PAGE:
Canada's Outlook for Agriculture Remains Positive

CANADA - Farm Credit Canada reports, despite slower growth in farmland values, the outlook for agriculture on the prairies is positive, Bruce Cochrane reports.
calendar icon 21 April 2017
clock icon 3 minute read

Farm Credit Canada's latest Farmland Values Report shows, while farmland values increased in 2016, the rate of that increase slowed for the third consecutive year.

FCC Chief Agricultural Economist J.P. Gervais says Canada has had slower growth in farm revenues slowing farmland value increases.

J.P. Gervais-Farm Credit Canada

If you look at Alberta for example, we expected that we would have actually seen farmland values slow down a little more than what we've seen.

We're reporting an average increase in Alberta for 2016 of 9.5 per cent.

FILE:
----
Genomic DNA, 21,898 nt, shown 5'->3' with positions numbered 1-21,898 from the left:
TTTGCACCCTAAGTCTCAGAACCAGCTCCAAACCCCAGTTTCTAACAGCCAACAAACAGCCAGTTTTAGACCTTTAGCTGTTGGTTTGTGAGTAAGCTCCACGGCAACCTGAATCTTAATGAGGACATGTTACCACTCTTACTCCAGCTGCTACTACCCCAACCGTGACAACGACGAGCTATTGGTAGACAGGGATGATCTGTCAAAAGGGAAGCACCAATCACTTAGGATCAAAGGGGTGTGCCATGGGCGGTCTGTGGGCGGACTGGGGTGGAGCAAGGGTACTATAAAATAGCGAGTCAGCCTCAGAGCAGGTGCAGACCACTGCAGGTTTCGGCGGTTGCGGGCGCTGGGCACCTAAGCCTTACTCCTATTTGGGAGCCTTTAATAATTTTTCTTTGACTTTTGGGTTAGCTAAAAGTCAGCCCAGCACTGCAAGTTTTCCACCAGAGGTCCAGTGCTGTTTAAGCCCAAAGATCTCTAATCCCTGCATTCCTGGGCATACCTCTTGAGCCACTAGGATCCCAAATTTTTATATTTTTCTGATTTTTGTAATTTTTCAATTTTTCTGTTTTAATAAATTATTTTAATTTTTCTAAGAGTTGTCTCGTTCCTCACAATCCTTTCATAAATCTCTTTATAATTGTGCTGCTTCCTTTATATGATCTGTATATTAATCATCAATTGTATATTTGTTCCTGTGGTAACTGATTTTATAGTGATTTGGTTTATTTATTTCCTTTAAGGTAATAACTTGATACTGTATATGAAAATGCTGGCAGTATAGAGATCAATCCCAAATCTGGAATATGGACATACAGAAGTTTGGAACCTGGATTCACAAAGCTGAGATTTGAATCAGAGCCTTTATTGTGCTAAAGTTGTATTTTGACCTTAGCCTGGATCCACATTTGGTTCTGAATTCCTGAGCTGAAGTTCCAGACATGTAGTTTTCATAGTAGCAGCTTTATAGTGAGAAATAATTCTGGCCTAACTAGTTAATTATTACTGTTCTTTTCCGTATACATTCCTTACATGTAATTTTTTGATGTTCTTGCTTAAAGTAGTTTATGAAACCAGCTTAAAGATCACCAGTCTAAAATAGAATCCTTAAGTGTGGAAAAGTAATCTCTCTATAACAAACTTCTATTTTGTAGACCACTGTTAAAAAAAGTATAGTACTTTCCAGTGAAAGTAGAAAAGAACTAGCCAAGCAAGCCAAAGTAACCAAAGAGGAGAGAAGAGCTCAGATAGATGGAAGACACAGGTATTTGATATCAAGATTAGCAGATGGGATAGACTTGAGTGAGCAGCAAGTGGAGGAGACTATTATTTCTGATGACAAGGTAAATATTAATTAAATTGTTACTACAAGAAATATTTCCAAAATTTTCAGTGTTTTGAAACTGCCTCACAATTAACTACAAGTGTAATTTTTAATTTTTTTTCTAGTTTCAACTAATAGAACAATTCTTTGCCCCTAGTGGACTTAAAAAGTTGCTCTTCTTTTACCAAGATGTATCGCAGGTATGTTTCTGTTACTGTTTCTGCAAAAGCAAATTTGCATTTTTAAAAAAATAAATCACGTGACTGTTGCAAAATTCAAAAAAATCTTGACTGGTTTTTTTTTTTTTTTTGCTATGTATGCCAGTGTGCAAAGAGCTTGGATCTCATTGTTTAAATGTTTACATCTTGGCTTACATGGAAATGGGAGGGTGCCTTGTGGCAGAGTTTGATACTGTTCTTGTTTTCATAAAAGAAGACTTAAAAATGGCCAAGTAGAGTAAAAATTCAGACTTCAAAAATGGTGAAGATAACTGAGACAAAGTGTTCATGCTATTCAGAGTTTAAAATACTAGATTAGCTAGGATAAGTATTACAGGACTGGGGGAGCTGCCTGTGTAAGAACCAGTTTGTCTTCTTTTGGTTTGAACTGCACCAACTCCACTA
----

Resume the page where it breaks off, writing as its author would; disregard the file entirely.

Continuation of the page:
That's the highest of the prairie provinces.

Saskatchewan stands at 7.5 per cent and Manitoba at 8.1 per cent.

All three provinces are in line with the national average which is 7.9 per cent.

In Alberta what surprises me a little bit is the fact that we had a bit of a softer environment when it comes to the overall economy in Alberta than most of the time in the past but the strong increase we're seeing in Alberta right now I think speaks to the resiliency of the farm economy.

If you look across all the sectors in the province agriculture stands as a very promising sector, a sector that is still growing as opposed to some of the sectors that are under a bit of pressure still.

In Manitoba we've got strong increases in crop receipts, so fewer production challenges than we found in Saskatchewan and Alberta, fewer quality issues as well.

So a lot of growth in Manitoba with some crop receipts up in 2016 as opposed to Saskatchewan that were down.

Hence the reason why I believe it's to be expected that we are finding an above average or higher than the national average increase in farmland values for Manitoba.

Overall I think results in the prairies are very consistent with the national average but still a strong farm economy in the prairies.

Mr Gervais remains positive about the future of agriculture but he doubts growth over the next ten years will match that of the past 10 years.

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